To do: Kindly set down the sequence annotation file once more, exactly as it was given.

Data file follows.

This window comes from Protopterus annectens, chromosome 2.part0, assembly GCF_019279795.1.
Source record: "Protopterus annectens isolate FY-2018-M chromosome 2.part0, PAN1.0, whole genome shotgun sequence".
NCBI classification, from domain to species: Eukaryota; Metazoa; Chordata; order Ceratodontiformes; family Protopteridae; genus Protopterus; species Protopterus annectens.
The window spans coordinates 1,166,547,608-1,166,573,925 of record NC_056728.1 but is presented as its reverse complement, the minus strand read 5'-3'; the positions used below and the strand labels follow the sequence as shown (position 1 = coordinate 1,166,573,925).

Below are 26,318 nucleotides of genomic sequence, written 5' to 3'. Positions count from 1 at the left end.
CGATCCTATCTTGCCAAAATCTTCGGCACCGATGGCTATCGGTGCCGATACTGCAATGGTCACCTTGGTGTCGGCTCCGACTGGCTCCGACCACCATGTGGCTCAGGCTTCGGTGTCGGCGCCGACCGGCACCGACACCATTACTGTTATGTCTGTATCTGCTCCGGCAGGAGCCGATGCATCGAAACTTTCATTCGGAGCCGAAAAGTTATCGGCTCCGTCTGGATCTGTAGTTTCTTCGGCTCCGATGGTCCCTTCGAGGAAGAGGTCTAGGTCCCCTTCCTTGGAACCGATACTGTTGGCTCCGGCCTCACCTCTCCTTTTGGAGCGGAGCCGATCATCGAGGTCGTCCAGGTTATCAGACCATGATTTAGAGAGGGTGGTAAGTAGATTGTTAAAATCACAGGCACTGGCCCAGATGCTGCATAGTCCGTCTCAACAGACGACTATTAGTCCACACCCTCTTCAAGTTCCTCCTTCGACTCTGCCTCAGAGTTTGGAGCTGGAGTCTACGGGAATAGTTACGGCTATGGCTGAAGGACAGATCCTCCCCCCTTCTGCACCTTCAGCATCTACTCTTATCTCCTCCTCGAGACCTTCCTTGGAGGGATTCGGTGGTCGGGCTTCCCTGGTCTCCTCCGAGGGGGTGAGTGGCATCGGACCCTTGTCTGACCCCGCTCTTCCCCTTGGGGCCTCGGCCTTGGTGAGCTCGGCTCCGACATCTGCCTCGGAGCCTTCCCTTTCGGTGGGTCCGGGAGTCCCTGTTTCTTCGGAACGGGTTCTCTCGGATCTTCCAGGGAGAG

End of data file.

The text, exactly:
This window comes from Protopterus annectens, chromosome 2.part0, assembly GCF_019279795.1.
Source record: "Protopterus annectens isolate FY-2018-M chromosome 2.part0, PAN1.0, whole genome shotgun sequence".
NCBI classification, from domain to species: Eukaryota; Metazoa; Chordata; order Ceratodontiformes; family Protopteridae; genus Protopterus; species Protopterus annectens.
The window spans coordinates 1,166,547,608-1,166,573,925 of record NC_056728.1 but is presented as its reverse complement, the minus strand read 5'-3'; the positions used below and the strand labels follow the sequence as shown (position 1 = coordinate 1,166,573,925).

Below are 26,318 nucleotides of genomic sequence, written 5' to 3'. Positions count from 1 at the left end.
CGATCCTATCTTGCCAAAATCTTCGGCACCGATGGCTATCGGTGCCGATACTGCAATGGTCACCTTGGTGTCGGCTCCGACTGGCTCCGACCACCATGTGGCTCAGGCTTCGGTGTCGGCGCCGACCGGCACCGACACCATTACTGTTATGTCTGTATCTGCTCCGGCAGGAGCCGATGCATCGAAACTTTCATTCGGAGCCGAAAAGTTATCGGCTCCGTCTGGATCTGTAGTTTCTTCGGCTCCGATGGTCCCTTCGAGGAAGAGGTCTAGGTCCCCTTCCTTGGAACCGATACTGTTGGCTCCGGCCTCACCTCTCCTTTTGGAGCGGAGCCGATCATCGAGGTCGTCCAGGTTATCAGACCATGATTTAGAGAGGGTGGTAAGTAGATTGTTAAAATCACAGGCACTGGCCCAGATGCTGCATAGTCCGTCTCAACAGACGACTATTAGTCCACACCCTCTTCAAGTTCCTCCTTCGACTCTGCCTCAGAGTTTGGAGCTGGAGTCTACGGGAATAGTTACGGCTATGGCTGAAGGACAGATCCTCCCCCCTTCTGCACCTTCAGCATCTACTCTTATCTCCTCCTCGAGACCTTCCTTGGAGGGATTCGGTGGTCGGGCTTCCCTGGTCTCCTCCGAGGGGGTGAGTGGCATCGGACCCTTGTCTGACCCCGCTCTTCCCCTTGGGGCCTCGGCCTTGGTGAGCTCGGCTCCGACATCTGCCTCGGAGCCTTCCCTTTCGGTGGGTCCGGGAGTCCCTGTTTCTTCGGAACGGGTTCTCTCGGATCTTCCAGGGAGAG